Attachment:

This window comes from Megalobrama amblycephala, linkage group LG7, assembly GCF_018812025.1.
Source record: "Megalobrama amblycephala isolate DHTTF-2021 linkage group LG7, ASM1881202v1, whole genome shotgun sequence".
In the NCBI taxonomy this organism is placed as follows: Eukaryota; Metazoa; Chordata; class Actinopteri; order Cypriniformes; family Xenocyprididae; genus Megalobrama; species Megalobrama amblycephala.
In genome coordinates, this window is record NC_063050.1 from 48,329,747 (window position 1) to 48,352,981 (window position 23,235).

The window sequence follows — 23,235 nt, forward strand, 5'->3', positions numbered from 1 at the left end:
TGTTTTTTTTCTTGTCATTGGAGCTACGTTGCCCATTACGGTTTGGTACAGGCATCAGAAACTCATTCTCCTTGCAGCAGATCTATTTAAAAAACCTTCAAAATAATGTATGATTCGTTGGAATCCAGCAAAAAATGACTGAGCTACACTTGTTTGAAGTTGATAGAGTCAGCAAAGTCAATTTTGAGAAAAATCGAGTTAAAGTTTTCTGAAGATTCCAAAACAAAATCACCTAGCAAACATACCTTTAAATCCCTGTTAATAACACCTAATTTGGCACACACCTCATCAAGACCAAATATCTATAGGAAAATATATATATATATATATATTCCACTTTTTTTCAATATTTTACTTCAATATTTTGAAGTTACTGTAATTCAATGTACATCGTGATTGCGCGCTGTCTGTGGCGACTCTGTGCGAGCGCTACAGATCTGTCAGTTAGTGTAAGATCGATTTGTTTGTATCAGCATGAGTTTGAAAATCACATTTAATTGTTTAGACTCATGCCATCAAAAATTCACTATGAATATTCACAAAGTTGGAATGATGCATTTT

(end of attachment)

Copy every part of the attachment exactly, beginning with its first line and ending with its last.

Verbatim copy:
This window comes from Megalobrama amblycephala, linkage group LG7, assembly GCF_018812025.1.
Source record: "Megalobrama amblycephala isolate DHTTF-2021 linkage group LG7, ASM1881202v1, whole genome shotgun sequence".
In the NCBI taxonomy this organism is placed as follows: Eukaryota; Metazoa; Chordata; class Actinopteri; order Cypriniformes; family Xenocyprididae; genus Megalobrama; species Megalobrama amblycephala.
In genome coordinates, this window is record NC_063050.1 from 48,329,747 (window position 1) to 48,352,981 (window position 23,235).

The window sequence follows — 23,235 nt, forward strand, 5'->3', positions numbered from 1 at the left end:
TGTTTTTTTTCTTGTCATTGGAGCTACGTTGCCCATTACGGTTTGGTACAGGCATCAGAAACTCATTCTCCTTGCAGCAGATCTATTTAAAAAACCTTCAAAATAATGTATGATTCGTTGGAATCCAGCAAAAAATGACTGAGCTACACTTGTTTGAAGTTGATAGAGTCAGCAAAGTCAATTTTGAGAAAAATCGAGTTAAAGTTTTCTGAAGATTCCAAAACAAAATCACCTAGCAAACATACCTTTAAATCCCTGTTAATAACACCTAATTTGGCACACACCTCATCAAGACCAAATATCTATAGGAAAATATATATATATATATATATTCCACTTTTTTTCAATATTTTACTTCAATATTTTGAAGTTACTGTAATTCAATGTACATCGTGATTGCGCGCTGTCTGTGGCGACTCTGTGCGAGCGCTACAGATCTGTCAGTTAGTGTAAGATCGATTTGTTTGTATCAGCATGAGTTTGAAAATCACATTTAATTGTTTAGACTCATGCCATCAAAAATTCACTATGAATATTCACAAAGTTGGAATGATGCATTTT